A library for unconstrained minimization of smooth functions using Newton's method or L-BFGS.
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This library has been merged into monolith and will not be updated further here.

This is a library for unconstrained minimization of smooth functions with a large number of variables. I wrote this to get a better grasp of nonlinear optimization. I used the book ny Nocedal and Wright [1] as a reference.


  • Newton's method
    • Bunch-Kaufman-Parlett factorization and block-diagonal modification. This is a robust method of dealing with nonconvex functions.
    • The sparse solver uses repeated diagonal modification of the hessian for nonconvex problems. This simple method seems to work well, but can require several Cholesky factorizations per iteration and is not as robust as B-K-P.
    • The sparse solver can also use sym-ildl (if available) for sparse Bunch-Kaufman-Parlett.
  • L-BFGS.
  • Nelder-Mead for nondifferentiable problems.
  • Global optimization with interval arithmetic (Moore-Skelboe algorithm).
  • Automatic differentiation to compute gradient and hessian using FADBAD++ (included).
  • Multi-threaded using OpenMP.
  • The interface is very easy to use, while still allowing very high performance. Generic lambdas (C++14) can be used if the compiler supports it.

Experimental features

This repository also contains some experimental features. These features are not ready for production and do not have very extensive test coverage. They may change or be removed in the future.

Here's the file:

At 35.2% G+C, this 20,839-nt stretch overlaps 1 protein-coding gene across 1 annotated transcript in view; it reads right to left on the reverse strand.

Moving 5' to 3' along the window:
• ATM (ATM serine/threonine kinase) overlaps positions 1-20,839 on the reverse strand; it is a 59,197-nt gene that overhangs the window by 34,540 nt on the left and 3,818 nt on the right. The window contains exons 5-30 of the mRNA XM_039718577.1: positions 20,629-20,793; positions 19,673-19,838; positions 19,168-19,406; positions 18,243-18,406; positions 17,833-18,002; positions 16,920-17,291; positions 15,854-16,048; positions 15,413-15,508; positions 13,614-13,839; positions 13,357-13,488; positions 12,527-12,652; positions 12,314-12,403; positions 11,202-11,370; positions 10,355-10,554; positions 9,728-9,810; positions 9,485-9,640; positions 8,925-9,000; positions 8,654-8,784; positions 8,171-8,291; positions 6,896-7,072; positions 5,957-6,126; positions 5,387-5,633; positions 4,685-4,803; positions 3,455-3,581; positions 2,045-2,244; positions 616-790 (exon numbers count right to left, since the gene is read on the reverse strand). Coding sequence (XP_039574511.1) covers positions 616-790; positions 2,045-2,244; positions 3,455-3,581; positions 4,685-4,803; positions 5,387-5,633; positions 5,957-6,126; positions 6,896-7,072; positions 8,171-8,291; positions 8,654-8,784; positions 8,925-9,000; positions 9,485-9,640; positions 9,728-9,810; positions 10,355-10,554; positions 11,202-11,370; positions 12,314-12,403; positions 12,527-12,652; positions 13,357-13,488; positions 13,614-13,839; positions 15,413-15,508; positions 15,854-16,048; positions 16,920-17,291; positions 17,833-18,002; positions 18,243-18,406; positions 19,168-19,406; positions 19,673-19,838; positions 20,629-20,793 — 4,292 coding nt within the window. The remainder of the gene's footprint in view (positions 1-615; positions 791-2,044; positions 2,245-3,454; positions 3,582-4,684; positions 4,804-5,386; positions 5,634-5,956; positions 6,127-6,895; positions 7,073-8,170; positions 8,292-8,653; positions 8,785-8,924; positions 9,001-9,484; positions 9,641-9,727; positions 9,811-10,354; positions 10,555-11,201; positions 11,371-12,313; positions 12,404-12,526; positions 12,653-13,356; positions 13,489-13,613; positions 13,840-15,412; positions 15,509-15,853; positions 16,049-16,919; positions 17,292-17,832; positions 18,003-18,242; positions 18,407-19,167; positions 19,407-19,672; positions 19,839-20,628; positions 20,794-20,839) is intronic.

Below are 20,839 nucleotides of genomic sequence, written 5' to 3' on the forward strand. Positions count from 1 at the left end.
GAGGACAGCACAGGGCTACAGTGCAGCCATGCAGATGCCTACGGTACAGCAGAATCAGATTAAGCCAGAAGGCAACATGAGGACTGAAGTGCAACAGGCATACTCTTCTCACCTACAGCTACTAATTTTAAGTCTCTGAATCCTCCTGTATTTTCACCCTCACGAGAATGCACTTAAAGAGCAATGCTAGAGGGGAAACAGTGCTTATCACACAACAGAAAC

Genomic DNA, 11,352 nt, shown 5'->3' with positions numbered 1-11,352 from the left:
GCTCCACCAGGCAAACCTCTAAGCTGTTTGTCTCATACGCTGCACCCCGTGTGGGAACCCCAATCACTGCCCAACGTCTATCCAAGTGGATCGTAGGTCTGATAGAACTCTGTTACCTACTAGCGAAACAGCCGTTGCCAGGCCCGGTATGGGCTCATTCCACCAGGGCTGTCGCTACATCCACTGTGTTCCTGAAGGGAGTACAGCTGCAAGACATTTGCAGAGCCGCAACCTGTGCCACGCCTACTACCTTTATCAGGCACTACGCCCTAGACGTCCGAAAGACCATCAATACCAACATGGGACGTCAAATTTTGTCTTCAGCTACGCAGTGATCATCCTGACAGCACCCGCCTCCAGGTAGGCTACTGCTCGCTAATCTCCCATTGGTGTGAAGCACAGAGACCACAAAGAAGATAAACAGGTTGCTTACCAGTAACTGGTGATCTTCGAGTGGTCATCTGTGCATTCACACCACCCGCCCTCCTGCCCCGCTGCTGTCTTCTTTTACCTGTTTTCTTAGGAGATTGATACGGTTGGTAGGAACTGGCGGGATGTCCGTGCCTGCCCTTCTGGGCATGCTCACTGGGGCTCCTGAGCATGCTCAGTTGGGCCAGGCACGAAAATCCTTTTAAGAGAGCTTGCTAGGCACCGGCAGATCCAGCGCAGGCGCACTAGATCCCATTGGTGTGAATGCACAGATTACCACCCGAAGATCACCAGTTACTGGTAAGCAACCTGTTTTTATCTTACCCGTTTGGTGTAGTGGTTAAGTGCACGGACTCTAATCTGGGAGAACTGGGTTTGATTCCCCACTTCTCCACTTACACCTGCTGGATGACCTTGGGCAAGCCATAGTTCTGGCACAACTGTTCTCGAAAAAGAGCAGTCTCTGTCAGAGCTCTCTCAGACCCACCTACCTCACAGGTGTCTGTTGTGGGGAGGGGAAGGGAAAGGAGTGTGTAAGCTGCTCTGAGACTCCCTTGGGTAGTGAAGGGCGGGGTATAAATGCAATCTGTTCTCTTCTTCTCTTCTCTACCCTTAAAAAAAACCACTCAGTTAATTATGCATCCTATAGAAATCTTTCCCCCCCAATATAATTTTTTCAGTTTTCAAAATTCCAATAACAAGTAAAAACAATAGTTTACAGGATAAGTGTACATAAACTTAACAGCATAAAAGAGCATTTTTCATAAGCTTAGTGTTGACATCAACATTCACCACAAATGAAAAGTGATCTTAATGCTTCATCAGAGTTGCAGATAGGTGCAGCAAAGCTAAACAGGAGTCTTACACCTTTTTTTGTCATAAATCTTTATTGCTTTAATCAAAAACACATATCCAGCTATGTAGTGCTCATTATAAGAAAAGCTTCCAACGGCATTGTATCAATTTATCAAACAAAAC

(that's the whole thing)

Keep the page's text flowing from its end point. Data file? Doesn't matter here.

• Constrained optimization (augmented lagrangian).


The solver comes with extensive benchmarks and tests.

The Newton solver and the L-BFGS solver pass all of these tests. The NIST collection was very challenging and required block-diagonal robust factorization and handling of numerically hard problem instances. Note that non-linear least-squares problems have a special structure and are best solved with custom code, for example Ceres Solver.

Generic Lambdas

The interface supports generic lambdas:

auto lambda =
	[](auto x, auto y)
		// The Rosenbrock function.
		auto d0 =  y[0] - x[0]*x[0];
		auto d1 =  1 - x[0];
		return 100 * d0*d0 + d1*d1;

// The lambda function will be copied and
// automatically differentiated. The derivatives
// are computed using templates, not numerically.
// No need to derive or compute derivatives
// manually!
auto term = make_differentiable<1, 1>(lambda);

double x=0, y=0;
function.add_term(term, &x, &y);

This interface is unit tested in test_generic_lambdas.cpp.


Everything needed to compile the library, examples and tests using CMake should be included. All tests pass with the following compilers:

  • Visual Studio 2015
  • GCC 4.9 (Cygwin)
  • GCC 4.9 (Ubuntu)
  • Clang 3.5 (Ubuntu) Earlier compilers may not work.

You can check travis.yml for the commands used to build the library and run all tests on Ubuntu. It is even easier on Windows. The status of the automatic builds using gcc and Clang is Build Status.


  1. Nocedal and Wright, Numerical Optimization, Springer, 2006.
  2. Jorge J. More, Burton S. Garbow and Kenneth E. Hillstrom, Testing unconstrained optimization software, Transactions on Mathematical Software 7(1):17-41, 1981.